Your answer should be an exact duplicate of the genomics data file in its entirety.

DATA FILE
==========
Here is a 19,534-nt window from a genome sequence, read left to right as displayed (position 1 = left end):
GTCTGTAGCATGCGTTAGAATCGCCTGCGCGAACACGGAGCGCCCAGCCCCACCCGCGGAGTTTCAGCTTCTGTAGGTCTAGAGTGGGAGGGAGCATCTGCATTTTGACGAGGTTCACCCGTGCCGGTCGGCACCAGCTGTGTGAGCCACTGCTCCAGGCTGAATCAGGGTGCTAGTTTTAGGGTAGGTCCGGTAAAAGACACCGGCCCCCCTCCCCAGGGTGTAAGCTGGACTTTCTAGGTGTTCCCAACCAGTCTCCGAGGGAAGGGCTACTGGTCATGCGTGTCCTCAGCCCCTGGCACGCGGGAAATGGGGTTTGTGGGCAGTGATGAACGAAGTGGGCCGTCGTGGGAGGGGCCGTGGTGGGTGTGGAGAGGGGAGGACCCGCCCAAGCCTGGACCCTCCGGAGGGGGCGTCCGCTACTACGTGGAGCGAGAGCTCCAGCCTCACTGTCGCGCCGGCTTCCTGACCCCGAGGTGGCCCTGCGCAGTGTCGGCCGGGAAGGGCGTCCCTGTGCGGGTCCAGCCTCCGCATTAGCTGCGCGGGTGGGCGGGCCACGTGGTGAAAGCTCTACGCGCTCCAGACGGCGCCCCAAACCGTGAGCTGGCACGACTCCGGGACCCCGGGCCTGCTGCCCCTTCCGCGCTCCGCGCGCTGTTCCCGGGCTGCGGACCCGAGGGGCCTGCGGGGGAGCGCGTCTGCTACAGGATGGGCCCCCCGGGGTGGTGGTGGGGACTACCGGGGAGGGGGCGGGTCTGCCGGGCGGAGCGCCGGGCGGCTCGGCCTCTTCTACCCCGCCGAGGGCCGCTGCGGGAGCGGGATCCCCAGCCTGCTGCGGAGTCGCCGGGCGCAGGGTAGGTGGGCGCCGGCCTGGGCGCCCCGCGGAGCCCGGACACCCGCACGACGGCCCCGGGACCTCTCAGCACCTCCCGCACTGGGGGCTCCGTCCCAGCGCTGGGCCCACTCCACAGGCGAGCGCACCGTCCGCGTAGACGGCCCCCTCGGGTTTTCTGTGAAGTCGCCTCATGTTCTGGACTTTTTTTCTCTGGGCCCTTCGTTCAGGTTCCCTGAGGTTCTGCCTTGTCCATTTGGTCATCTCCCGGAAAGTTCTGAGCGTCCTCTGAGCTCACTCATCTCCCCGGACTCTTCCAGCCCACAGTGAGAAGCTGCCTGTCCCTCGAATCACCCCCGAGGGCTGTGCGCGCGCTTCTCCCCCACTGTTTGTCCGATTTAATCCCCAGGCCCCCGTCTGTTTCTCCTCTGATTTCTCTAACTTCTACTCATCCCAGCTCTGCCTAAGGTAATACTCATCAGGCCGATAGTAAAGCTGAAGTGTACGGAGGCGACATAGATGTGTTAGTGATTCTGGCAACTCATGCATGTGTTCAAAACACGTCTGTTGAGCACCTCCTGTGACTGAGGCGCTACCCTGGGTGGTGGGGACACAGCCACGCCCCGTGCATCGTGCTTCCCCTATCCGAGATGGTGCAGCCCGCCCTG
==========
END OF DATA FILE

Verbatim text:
Here is a 19,534-nt window from a genome sequence, read left to right as displayed (position 1 = left end):
GTCTGTAGCATGCGTTAGAATCGCCTGCGCGAACACGGAGCGCCCAGCCCCACCCGCGGAGTTTCAGCTTCTGTAGGTCTAGAGTGGGAGGGAGCATCTGCATTTTGACGAGGTTCACCCGTGCCGGTCGGCACCAGCTGTGTGAGCCACTGCTCCAGGCTGAATCAGGGTGCTAGTTTTAGGGTAGGTCCGGTAAAAGACACCGGCCCCCCTCCCCAGGGTGTAAGCTGGACTTTCTAGGTGTTCCCAACCAGTCTCCGAGGGAAGGGCTACTGGTCATGCGTGTCCTCAGCCCCTGGCACGCGGGAAATGGGGTTTGTGGGCAGTGATGAACGAAGTGGGCCGTCGTGGGAGGGGCCGTGGTGGGTGTGGAGAGGGGAGGACCCGCCCAAGCCTGGACCCTCCGGAGGGGGCGTCCGCTACTACGTGGAGCGAGAGCTCCAGCCTCACTGTCGCGCCGGCTTCCTGACCCCGAGGTGGCCCTGCGCAGTGTCGGCCGGGAAGGGCGTCCCTGTGCGGGTCCAGCCTCCGCATTAGCTGCGCGGGTGGGCGGGCCACGTGGTGAAAGCTCTACGCGCTCCAGACGGCGCCCCAAACCGTGAGCTGGCACGACTCCGGGACCCCGGGCCTGCTGCCCCTTCCGCGCTCCGCGCGCTGTTCCCGGGCTGCGGACCCGAGGGGCCTGCGGGGGAGCGCGTCTGCTACAGGATGGGCCCCCCGGGGTGGTGGTGGGGACTACCGGGGAGGGGGCGGGTCTGCCGGGCGGAGCGCCGGGCGGCTCGGCCTCTTCTACCCCGCCGAGGGCCGCTGCGGGAGCGGGATCCCCAGCCTGCTGCGGAGTCGCCGGGCGCAGGGTAGGTGGGCGCCGGCCTGGGCGCCCCGCGGAGCCCGGACACCCGCACGACGGCCCCGGGACCTCTCAGCACCTCCCGCACTGGGGGCTCCGTCCCAGCGCTGGGCCCACTCCACAGGCGAGCGCACCGTCCGCGTAGACGGCCCCCTCGGGTTTTCTGTGAAGTCGCCTCATGTTCTGGACTTTTTTTCTCTGGGCCCTTCGTTCAGGTTCCCTGAGGTTCTGCCTTGTCCATTTGGTCATCTCCCGGAAAGTTCTGAGCGTCCTCTGAGCTCACTCATCTCCCCGGACTCTTCCAGCCCACAGTGAGAAGCTGCCTGTCCCTCGAATCACCCCCGAGGGCTGTGCGCGCGCTTCTCCCCCACTGTTTGTCCGATTTAATCCCCAGGCCCCCGTCTGTTTCTCCTCTGATTTCTCTAACTTCTACTCATCCCAGCTCTGCCTAAGGTAATACTCATCAGGCCGATAGTAAAGCTGAAGTGTACGGAGGCGACATAGATGTGTTAGTGATTCTGGCAACTCATGCATGTGTTCAAAACACGTCTGTTGAGCACCTCCTGTGACTGAGGCGCTACCCTGGGTGGTGGGGACACAGCCACGCCCCGTGCATCGTGCTTCCCCTATCCGAGATGGTGCAGCCCGCCCTG